New York - The Hank and Ben Show was doing so well in the ratings. They crafted a plan -- ok, only 3 pages but still a prodigious effort in an era when so few can agree on the need for heat on a freezing day. But now the great unraveling has begun. Remember Karl Marx's lesson on the dialectic: thesis leads to anithesis resulting in synthesis. Maybe.
They sold the Democrats on the need for a bailout. They made it big so the rest of the world would notice and be impressed. They started out unreasonably demanding total power knowing they would have to compromise and so allow all sides to win something and hence come aboard.
Paulson knew he had to act fast, to make it happen in the same time period in which God was said to created the world. The 7 Day clock was ticking and they seemed headed for the endzone. A former football player, he avoided blocks by Nancy and tackles by Barney and was ready to throw a Hail Mary Pass if all else failed. President Bush was awakened from his slumber, given a script and a role to play in his White House pulpit. When his own party balked, he summarized the problem this way:
"This sucker could go down."
It wasn't clear who was the sucker; the system, the taxpayers or both. But it didn't matter. The credit markets were seizing up. Washington Mutual imploded and the hard rain that Dylan warned us about was falling ominously on Washington and Wall Street at the same time.
Was this the deluge Jackson Browne warned about?
"By the magnitude of her fury in the final hour
And when the sand was gone and the time arrived
In the naked dawn only a few survived
And in attempts to understand a thing so simple and so huge
Believed that they were meant to live after the deluge"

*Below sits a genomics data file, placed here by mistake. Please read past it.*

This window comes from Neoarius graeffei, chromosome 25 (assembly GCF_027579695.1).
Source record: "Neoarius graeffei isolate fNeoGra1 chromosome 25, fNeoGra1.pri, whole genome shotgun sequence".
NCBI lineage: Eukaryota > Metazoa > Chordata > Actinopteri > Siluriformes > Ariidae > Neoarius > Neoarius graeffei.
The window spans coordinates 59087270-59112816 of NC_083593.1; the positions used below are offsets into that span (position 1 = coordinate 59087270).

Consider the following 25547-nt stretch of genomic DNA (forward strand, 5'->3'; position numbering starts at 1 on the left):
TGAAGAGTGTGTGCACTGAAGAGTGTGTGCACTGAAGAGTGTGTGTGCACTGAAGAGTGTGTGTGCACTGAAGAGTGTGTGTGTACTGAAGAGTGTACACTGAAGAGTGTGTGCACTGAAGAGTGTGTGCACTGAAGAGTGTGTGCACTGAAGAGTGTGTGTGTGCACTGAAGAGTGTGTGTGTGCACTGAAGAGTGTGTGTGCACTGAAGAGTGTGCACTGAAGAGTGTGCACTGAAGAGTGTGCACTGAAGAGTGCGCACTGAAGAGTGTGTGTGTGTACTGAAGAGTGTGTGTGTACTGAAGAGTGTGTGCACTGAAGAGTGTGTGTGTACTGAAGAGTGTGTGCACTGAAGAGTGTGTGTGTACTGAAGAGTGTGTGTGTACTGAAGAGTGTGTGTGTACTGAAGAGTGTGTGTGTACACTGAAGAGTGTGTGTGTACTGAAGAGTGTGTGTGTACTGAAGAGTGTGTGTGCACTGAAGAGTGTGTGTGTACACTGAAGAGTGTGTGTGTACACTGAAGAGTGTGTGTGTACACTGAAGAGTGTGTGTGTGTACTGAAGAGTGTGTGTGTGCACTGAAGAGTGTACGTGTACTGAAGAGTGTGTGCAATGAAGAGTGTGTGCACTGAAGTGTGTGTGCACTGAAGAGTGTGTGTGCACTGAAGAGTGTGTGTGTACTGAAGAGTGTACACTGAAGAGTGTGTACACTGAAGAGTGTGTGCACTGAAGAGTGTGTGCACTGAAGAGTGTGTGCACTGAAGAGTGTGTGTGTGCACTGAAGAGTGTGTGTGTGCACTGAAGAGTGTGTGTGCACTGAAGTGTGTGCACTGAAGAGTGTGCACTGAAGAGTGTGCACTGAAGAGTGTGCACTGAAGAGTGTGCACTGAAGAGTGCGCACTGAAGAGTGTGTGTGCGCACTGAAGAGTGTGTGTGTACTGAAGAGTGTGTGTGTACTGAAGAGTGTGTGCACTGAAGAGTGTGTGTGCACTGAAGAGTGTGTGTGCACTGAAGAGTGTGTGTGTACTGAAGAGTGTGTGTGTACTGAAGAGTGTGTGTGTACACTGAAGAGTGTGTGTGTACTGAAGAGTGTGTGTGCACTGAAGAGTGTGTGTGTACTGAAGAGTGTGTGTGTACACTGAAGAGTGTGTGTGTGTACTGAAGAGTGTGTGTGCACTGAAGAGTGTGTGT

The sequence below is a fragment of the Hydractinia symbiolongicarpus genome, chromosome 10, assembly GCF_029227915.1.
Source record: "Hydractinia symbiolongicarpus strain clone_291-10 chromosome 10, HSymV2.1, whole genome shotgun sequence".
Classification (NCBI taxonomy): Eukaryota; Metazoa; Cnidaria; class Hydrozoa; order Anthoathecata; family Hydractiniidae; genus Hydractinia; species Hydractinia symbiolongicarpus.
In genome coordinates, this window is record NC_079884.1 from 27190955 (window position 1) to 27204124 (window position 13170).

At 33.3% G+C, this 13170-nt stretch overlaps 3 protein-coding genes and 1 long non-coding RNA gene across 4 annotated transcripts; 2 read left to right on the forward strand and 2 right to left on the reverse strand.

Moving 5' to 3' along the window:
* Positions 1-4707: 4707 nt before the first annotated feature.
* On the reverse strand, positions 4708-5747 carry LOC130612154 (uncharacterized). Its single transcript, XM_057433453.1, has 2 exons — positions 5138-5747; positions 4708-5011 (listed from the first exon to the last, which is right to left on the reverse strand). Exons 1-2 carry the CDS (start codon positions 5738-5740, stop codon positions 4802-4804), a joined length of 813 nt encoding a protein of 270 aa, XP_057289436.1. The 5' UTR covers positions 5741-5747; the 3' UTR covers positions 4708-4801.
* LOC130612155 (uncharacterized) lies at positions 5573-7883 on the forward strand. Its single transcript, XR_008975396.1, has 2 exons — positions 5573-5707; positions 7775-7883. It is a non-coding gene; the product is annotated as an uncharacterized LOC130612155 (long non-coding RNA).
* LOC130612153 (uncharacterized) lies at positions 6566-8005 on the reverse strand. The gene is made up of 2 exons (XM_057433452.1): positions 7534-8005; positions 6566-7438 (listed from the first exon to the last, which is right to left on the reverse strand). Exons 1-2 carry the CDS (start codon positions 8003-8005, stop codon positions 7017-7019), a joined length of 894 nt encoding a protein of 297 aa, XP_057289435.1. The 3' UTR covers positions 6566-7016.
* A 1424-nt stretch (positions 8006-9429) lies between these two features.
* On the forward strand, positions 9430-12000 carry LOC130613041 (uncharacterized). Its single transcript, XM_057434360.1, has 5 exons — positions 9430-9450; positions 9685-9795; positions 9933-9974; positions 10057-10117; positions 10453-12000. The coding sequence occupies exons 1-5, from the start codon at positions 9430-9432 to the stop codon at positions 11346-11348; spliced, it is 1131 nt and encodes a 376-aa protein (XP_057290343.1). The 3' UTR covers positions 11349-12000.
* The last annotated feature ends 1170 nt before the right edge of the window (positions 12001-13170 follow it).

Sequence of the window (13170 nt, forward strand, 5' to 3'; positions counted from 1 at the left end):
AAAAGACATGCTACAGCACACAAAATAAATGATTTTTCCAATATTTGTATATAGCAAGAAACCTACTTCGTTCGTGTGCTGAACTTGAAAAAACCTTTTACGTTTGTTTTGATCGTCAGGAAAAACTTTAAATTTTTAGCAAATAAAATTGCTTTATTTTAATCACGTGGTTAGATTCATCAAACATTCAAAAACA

There certainly was a deluge of conflicting opinions, posturing and polemicizing. There was hysteria on the right about the coming of communism which must have amused the Chinese, and anger on the left which expressed itself in protests that the Big Chief Democrats ignored as they compromised (or caved) their way to the table.
Missing in most of our media coverage which reported the drama as a sit-com while focusing on the political debate to be or not to be, was any sense of whats really behind this -- a debt we cannot manage or wish away.
We are bankrupt and this may be a going out of business sale, as foretold by the Iranian President who said the US Empire is spent. Noted the Journal Inquirer.com:
... even if it can work -- that is, prop up insolvent financial institutions -- the Treasury's proposal is still a proclamation of the collapse of the whole U.S. financial system. Even if some financial institutions are saved, the collapse will manifest itself in other ways, probably ways more damaging to the public. For who cares if Goldman Sachs and Morgan Stanley endure if the issuance of $700 billion more in government bonds drives interest rates way up, diverts credit from the private economy, devalues the already sinking dollar, and sends commodity prices soaring again?
Lordy, Ms. Claudy!